breathlessness or severe dyspnea, palpitations, angina,
restlessness, and tremors

Acute Effects of Supplemental Oxygen

The short-term effects of utilizing supplemental oxygen include an improvement in breathlessness in an individual with a decreased Pa[O.sub.2] and Sp[O.sub.2] at rest as well as a decreased breathlessness in individuals who demonstrate a decrease in Sp[O.sub.2] with exercise. (15,16) Short-term use of supplemental oxygen during exercise improves exercise tolerance in those with mild, moderate, or even severe hypoxemia during exercise. (15,16) Swinburn et al (16) showed that the use of supplemental oxygen decreased the minute ventilation in individuals who were breathless and hypoxemic both during rest and activity. O'Donnell et al (17) identified that a decrease in dynamic hyperinflation in individuals with chronic disease occurred when utilizing supplemental oxygen for breathlessness. Similar to O'Donnell, Bye et al (18) demonstrated an improvement in ventilatory muscle function with the use of supplemental oxygen and Criner (7) and Celli and MacNee (8) showed altered favorable muscle recruitment with supplemental oxygen. Manning and Schwartzstein (5) also found an inhibition of the central ventilatory response to hypoxemia with the use of short-term supplemental oxygen.

Dean and associates (19) found the use of supplemental oxygen alleviated hypoxic pulmonary vasoconstriction as well as improved hemodynamics including a decrease in peripheral vascular resistance and an increase in cardiac output. When there is an increase in supplemental oxygen delivery, a decrease in breathlessness will occur as well as a decrease in the perception of dyspnea, which will lead to an increase in exercise performance. (15)

Chronic Effects of Supplemental Oxygen

Two landmark prospective controlled studies performed in the early 1980s are still the only current evidence discussed about long-term supplemental oxygen use. The two trials were the Nocturnal Oxygen Therapy Trial (NOTT) (20) and the British Medical Research Council (MRC) long-term domiciliary supplemental oxygen therapy trial. (21) Early studies were not controlled but provided evidence of a reduction in mortality and a reduction in the development of cor pulmonale when supplemental oxygen was used continuously for 7 to 41 months. (20,21) The study population included individuals who were severely hypoxemic with elevated hematocrit, elevated pulmonary artery pressure, and respiratory acidosis.

The NOTT trial compared continuous use of supplemental oxygen versus nocturnal supplemental oxygen use only. The results of the NOTT trial showed an increase in mortality in individuals who used only the nocturnal supplemental oxygen versus the individuals who used supplemental oxygen continuously. (20) The results of the MRC long-term supplemental oxygen study found that long-term oxygen therapy prevented a progressive decrease in Pa[O.sub.2] and an increase in pulmonary vascular resistance without an increase in PaC[O.sub.2]. (21) The conclusions from these two studies were that, in individuals with severe hypoxemia, nocturnal supplemental oxygen use was better than no supplemental oxygen therapy and continuous supplemental oxygen was better than nocturnal supplemental oxygen therapy alone. Little evidence exists since those trials were published and no studies have shown a benefit of long-term oxygen therapy with mild or moderate hypoxemia. In addition, no studies have shown a benefit of long-term oxygen therapy when supplemental oxygen is prescribed for exercise-induced oxygen desaturation only. (22) Table 1 provides the indications for long-term supplemental oxygen therapy as a result of the available evidence.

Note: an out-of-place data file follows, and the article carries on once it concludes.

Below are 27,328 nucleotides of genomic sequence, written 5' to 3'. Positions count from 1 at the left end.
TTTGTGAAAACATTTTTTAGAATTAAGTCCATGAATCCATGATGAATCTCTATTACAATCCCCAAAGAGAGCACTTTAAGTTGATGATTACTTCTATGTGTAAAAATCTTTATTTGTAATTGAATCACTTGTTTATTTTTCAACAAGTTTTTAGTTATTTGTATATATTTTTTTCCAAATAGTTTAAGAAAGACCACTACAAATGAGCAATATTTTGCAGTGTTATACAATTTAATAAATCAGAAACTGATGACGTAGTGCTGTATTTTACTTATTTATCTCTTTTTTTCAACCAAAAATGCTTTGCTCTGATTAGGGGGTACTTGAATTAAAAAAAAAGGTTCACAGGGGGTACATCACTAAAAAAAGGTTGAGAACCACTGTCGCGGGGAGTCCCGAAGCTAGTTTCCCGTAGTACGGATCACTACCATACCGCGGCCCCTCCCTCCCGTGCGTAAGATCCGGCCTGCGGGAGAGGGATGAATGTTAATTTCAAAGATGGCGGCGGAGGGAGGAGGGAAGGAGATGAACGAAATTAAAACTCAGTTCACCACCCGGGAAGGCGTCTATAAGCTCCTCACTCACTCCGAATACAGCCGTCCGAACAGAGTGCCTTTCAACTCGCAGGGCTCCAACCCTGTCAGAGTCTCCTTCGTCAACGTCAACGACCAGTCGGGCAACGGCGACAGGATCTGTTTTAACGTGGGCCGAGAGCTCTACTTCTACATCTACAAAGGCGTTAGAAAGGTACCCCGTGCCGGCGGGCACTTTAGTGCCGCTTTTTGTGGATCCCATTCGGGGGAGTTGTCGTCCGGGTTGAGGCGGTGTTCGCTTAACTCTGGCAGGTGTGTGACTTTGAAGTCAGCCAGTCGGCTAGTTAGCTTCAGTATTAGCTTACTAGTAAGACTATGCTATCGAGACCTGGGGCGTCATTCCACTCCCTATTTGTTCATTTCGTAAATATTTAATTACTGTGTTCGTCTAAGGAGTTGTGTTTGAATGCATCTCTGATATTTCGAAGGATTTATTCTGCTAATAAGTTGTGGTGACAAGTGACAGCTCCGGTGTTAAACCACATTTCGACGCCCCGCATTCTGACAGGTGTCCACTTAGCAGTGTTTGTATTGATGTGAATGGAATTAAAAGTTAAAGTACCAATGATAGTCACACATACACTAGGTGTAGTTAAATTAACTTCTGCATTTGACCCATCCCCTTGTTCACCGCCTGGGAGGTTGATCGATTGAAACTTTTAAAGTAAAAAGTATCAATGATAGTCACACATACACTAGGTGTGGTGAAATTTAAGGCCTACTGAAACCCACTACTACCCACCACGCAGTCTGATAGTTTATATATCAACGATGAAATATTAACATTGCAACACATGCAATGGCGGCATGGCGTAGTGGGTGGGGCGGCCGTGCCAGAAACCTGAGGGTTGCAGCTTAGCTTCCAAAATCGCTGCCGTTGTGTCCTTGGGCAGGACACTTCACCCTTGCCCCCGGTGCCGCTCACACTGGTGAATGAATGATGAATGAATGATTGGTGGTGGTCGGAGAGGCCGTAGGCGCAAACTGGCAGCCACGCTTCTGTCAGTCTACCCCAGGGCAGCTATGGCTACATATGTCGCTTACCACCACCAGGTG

Supplemental Oxygen Use with Physical Activity

Supplemental oxygen has been utilized during physical activity for individuals who are hypoxemic and for those who demonstrate oxygen desaturation with activity. Supplemental oxygen has also been used to improve exercise training effects in individuals who were normoxemic at rest and had a Sp[O.sub.2] above 88% with activity. (12) Emtner et al (12) utilized an intervention of 7 weeks of high intensity training in individuals with COPD and observed improvement in the training work rate in groups trained both with and without supplemental oxygen, yet the supplemental oxygen trained group increased the training work rate more rapidly than the group that trained without it. (12) Puhan et al (13) performed a systematic review of supplemental oxygen interventions to enhance the effectiveness of physical exercise, yet failed to find a beneficial effect of supplemental oxygen for improving exercise tolerance possibly due to small samples in the reviewed randomized controlled trials as well as poor methodological quality of the studies. Therefore, although there is some evidence of the benefit of supplemental oxygen for physical activity, there is a need for more research in this area.

Published Guidelines/Statements on Supplemental Oxygen Therapy